When applying for international positions, it's easy not so say any number: there was a position that was offered me, which could be located either in Germany or in Belgium. The cost of living being different on these both countries, I managed not to give any number...

Raj Pal replied on Thu, 2014/08/21 - 10:47am

The primary means of recruitment where I live is via third-party job consultants and recruiters hired by IT companies to perform the initial screening, background checks etc. and deliver the resumes of shortlisted candidates (said resumes having been accessed from major job portals) to them for conducting technical interviews. Sometimes companies also directly get in touch with candidates who have registered on their own internal job portals, as and when there are vacancies in the relevant departments.

Irrespective of the route taken, one of the very first questions you're asked is about your expected annual salary (this CTC i.e. Cost to Company is the entire amount they'll be paying, including their contributions to various savings schemes/funds as well). Recruiters refuse to proceed unless you mention a number, and vague ranges aren't accepted either. As for your current salary, I like how you say that technically it’s none of their business. I completely agree, but unfortunately there are no restrictions at all here on what sort of personal questions they can ask you. If you pass the technical rounds and reach the HR round, they require all candidates to show them their previous 3 or 6 months' original payslips and even sometimes tax forms, so there's no salary or perk-related detail they don't know. Naturally their offer is going to be tailored so they don't "overpay", not unless you find yourself in the rare situation where they are desperate for talent (perhaps because a project is going to start soon and they're short of personnel), and more importantly you know this is the case.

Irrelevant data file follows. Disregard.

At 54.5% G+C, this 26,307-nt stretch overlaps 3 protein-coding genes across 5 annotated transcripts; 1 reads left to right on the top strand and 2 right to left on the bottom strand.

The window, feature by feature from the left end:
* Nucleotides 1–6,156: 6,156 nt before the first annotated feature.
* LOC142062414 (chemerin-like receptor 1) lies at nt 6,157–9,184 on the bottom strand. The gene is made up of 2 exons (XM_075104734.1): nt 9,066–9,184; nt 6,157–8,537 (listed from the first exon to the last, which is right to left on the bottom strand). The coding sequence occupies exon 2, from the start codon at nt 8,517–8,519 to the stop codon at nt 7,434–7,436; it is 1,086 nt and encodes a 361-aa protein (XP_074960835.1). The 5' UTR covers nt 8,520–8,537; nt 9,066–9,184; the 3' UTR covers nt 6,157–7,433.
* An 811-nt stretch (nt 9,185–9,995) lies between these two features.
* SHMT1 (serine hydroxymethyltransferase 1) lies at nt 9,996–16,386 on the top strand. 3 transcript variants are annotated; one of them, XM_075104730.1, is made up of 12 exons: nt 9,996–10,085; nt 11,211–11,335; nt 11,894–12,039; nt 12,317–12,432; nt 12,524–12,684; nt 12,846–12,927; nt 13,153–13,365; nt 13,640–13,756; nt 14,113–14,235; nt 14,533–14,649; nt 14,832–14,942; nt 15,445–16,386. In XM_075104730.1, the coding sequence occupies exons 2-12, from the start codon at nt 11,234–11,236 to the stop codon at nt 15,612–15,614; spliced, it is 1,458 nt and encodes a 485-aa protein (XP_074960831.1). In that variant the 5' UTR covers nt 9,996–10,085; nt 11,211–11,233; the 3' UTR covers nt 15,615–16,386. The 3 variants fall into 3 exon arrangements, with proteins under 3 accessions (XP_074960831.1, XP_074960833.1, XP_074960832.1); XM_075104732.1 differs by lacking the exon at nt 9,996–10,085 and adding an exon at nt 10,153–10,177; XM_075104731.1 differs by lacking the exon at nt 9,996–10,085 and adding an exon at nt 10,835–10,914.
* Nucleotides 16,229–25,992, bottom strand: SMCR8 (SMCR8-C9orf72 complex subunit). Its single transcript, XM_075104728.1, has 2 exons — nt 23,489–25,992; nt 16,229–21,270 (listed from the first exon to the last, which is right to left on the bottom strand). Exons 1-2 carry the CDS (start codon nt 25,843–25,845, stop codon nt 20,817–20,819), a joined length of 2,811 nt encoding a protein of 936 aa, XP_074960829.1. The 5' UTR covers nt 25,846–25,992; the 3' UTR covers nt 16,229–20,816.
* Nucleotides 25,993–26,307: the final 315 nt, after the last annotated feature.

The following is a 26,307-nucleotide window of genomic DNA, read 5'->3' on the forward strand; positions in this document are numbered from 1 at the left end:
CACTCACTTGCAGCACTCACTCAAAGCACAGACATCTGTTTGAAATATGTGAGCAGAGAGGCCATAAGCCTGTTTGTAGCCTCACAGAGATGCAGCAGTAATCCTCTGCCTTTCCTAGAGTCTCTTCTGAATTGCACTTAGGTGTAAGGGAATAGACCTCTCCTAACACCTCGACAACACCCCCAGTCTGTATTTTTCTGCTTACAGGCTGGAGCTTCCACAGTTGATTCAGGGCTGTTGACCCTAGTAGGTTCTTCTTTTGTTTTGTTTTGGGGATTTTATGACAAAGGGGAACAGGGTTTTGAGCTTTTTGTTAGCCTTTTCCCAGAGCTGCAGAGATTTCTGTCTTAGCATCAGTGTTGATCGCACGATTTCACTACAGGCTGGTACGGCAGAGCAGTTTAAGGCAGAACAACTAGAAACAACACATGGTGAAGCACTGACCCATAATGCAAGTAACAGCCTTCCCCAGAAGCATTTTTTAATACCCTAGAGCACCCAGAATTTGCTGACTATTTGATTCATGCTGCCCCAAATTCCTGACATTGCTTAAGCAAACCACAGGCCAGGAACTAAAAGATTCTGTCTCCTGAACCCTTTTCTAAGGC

Moreover, queries about one's marital status, number of kids/dependants are all par for the course - unbelievably intrusive and maybe even grounds for discrimination but who cares? No employee-friendly policies here. Required to stay back daily well past the official timings or work regularly on holidays? Better not complain if you want to retain your job, and overtime pay is an unknown concept here. I'm talking about the top IT companies BTW, not some fly by night code shops or startups (where of course there are no regular timings and that's fine). How else can these companies quote cut-throat rates for all those outsourced projects?

So, what sort of room for negotiation do you think exists in such a climate for a non-superstar average Jane or Joe?

Fabien Bergeret replied on Thu, 2014/09/04 - 4:36am in response to: Raj Pal

In my country (France), it's totally illegal to ask a candidate for previous payslips or tax forms (I've never had an interview where I was asked for this kind of information).

It's also theoretically illegal to ask the marital status and the number of kids, however it is frequently asked.